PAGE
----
Options for Infraorbital-Malar Implants
Q: Dr. Eppley, I’m interested in getting augmentation for my upper midface: infraorbital rims and the area lateral to it (upper part of the zygoma?). I don’t want pre-formed implants if the cheek is involved, because I believe that everybody’s anatomy is different. Especially the cheek area where shape is highly variable. I would be open to pre-formed implants solely for the infraorbitals if the other options aren’t suitable.
Your blog mentions that there are several ‘custom’ options. 1) Fully customised implant from 3D CT Scan. 2) Implant based off of another patient’s design. 3) Intraoperative hand carving of an implant.
Ideally I would get a fully customised implant, but I just don’t have the money for it. So I was wondering the prices of your other two options? Would I be correct in saying that the hand carved implant is about the same cost as a standard pre-formed implant?
Regarding the hand-carved implant, I wanted to ask how reliable it is in terms of creating an aesthetic effect? For instance, if I wanted to project my infraorbital rim, and also have the implant taper around onto the zygomatic arch, would this be possible or would this be asking too much? I have seen hand-carved results that extend out to the very top of the zygoma area (beneath the outside corner of the eye), and they look good. But I’m not sure how much further these hand-carved implants can be taken. If it’s not possible, I would settle for a basic hand carved design involving the infraorbital rim and the top part of the zygoma.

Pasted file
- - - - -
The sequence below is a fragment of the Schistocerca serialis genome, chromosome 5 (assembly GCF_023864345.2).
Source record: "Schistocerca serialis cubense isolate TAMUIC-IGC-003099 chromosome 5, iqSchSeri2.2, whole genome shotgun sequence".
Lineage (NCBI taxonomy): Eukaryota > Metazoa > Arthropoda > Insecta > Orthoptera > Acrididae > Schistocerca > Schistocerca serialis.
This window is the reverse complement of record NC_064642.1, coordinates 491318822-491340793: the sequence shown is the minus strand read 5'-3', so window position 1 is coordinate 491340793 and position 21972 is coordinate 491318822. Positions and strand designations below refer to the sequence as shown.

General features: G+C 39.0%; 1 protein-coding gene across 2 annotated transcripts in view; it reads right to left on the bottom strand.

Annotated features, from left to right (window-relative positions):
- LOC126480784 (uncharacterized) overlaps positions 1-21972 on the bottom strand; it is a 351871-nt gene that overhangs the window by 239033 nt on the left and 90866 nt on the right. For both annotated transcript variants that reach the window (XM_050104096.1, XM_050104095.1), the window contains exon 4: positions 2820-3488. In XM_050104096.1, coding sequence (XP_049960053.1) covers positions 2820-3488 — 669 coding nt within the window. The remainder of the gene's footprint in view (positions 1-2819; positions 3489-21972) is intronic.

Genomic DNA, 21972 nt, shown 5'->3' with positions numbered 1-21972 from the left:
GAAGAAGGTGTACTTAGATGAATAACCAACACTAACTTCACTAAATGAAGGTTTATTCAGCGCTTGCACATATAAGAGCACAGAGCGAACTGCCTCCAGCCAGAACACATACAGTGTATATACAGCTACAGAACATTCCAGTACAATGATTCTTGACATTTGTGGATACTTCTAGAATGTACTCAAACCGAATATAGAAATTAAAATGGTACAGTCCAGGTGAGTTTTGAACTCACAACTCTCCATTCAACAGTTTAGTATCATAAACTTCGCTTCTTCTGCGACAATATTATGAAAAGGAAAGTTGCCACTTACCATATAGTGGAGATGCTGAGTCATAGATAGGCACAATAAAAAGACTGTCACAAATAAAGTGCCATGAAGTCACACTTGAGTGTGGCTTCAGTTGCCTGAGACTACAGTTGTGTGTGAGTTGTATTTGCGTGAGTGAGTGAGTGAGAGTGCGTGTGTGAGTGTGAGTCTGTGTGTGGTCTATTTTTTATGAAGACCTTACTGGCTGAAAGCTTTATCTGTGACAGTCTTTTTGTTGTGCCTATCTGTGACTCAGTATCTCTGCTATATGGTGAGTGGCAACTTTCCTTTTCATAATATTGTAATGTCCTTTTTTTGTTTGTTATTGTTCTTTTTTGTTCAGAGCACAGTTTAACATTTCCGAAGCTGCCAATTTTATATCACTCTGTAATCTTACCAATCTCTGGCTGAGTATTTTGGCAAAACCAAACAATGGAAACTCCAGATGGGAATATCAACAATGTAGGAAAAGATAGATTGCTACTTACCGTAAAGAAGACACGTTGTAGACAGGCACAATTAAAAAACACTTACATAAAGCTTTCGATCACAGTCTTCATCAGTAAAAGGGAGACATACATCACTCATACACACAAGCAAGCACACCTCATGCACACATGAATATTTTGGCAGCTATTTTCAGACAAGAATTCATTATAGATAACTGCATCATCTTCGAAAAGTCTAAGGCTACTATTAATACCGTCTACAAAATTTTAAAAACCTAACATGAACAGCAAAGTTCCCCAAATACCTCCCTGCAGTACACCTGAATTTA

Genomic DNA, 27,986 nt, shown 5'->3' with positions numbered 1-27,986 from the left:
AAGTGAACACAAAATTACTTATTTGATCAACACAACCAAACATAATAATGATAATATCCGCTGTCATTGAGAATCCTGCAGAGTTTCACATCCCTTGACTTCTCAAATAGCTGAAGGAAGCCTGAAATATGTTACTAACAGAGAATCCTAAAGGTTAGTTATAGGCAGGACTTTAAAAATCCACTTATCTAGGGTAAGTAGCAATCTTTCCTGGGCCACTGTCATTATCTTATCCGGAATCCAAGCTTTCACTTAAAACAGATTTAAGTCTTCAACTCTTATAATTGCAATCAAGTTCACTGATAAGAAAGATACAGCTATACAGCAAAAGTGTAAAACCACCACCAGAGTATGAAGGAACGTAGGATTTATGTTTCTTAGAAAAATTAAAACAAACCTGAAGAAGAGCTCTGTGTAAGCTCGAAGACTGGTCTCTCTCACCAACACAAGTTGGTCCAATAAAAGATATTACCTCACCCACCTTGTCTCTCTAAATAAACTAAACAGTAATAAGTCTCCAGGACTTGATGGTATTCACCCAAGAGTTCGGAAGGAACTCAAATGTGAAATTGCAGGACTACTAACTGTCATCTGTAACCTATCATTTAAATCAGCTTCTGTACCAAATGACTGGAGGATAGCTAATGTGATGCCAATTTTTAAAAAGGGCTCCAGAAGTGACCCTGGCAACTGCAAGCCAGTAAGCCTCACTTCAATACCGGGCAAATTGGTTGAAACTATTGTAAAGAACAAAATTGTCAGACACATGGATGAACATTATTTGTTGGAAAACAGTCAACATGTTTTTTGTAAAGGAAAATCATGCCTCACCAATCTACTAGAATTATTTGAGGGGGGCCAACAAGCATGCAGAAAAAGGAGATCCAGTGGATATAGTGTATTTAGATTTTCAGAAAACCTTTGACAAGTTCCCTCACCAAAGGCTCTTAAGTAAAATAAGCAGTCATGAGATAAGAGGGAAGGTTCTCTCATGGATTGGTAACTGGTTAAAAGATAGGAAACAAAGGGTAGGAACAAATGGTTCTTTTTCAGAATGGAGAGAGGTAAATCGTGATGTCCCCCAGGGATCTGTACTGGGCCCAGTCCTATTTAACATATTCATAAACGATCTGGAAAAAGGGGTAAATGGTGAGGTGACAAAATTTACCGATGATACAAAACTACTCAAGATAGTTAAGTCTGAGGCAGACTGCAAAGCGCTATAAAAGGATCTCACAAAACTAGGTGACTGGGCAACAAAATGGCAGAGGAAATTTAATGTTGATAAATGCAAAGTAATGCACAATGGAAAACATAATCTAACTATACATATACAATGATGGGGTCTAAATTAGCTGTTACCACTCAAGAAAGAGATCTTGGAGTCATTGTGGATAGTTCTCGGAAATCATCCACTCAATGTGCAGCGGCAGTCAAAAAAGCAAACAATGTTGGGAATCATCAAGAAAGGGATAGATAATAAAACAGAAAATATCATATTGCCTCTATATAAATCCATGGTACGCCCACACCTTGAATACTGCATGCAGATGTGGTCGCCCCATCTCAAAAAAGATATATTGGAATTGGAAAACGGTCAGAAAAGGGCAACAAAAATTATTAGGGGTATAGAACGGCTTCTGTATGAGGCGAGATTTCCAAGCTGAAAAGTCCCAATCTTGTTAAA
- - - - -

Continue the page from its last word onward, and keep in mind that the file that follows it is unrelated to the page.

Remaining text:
It is frustrating that the fully custom design is much more expensive, as it would really be the best choice. I have bilateral asymmetry involving the width of my zygomatic arches. It makes my face look narrow on one side. But this is a secondary issue to the infraorbital deficiency, and perhaps I could get the full custom implant some years down the line. I don’t know whether to wait and save up for the full implant, but I’m just not clear on whether it would be significantly better than a semi-custom version. I would appreciate any advice you may have on this matter. For what it’s worth I have thin skin and a lean face.
Thanks, and great blog by the way! Best resource for plastic surgery on the internet. I wouldn’t have found you without it.
A: In answer to your questions:
1) I would generally advise doing custom implants for the complex anatomy of the infraorbital-malar areas.
2) In some uncommon cases, I may use what we call ‘special design implants’ which are custom designs from other patients that I think can be modified to work for the patient who can not afford the ideal custom implant. These cost about halfway between regular and custom implants.
3) There are no standard implant styles for the infraorbital areas so that is not an option.
Dr. Barry Eppley